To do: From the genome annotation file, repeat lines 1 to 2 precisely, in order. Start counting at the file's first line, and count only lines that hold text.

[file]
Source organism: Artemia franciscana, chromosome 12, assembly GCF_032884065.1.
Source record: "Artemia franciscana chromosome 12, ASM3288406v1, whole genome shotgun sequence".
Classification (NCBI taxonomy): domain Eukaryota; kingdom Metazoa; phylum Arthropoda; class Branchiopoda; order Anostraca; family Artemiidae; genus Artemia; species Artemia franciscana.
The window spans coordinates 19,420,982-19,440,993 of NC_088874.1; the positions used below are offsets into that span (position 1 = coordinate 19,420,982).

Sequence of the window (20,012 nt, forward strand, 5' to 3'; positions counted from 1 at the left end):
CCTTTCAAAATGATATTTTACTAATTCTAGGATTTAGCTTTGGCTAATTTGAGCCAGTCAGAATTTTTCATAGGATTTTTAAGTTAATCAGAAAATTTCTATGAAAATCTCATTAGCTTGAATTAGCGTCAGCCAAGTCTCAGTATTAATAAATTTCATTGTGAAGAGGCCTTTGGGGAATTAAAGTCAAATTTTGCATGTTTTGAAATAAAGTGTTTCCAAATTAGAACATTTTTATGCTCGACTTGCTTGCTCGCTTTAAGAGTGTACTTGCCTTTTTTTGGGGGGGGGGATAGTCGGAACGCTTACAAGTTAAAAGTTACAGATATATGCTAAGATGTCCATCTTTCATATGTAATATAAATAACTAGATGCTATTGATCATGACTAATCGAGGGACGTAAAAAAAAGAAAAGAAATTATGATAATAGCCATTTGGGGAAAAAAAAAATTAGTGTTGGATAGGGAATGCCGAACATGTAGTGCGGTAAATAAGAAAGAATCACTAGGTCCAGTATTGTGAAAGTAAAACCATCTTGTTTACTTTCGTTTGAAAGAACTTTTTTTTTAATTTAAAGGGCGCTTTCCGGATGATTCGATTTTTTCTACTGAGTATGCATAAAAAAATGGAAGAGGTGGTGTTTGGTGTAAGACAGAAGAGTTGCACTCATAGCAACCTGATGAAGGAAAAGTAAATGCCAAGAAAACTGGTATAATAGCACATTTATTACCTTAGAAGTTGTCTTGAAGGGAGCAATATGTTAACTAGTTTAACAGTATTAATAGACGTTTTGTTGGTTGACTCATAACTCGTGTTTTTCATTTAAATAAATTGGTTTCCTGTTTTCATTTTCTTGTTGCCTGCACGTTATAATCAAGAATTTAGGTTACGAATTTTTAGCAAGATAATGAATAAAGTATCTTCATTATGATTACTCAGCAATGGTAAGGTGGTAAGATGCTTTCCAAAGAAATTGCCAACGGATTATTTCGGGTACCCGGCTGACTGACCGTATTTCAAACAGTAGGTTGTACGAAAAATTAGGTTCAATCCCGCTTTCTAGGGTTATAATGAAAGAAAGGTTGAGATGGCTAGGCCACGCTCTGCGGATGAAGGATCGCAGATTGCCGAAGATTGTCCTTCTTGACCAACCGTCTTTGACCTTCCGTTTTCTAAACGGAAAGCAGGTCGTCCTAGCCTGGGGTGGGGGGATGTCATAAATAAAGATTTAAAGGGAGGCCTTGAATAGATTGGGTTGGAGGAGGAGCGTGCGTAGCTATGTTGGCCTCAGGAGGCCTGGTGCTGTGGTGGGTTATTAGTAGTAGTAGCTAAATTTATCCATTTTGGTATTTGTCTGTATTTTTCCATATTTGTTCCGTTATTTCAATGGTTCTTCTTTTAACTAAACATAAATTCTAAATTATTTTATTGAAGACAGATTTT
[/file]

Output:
Source organism: Artemia franciscana, chromosome 12, assembly GCF_032884065.1.
Source record: "Artemia franciscana chromosome 12, ASM3288406v1, whole genome shotgun sequence".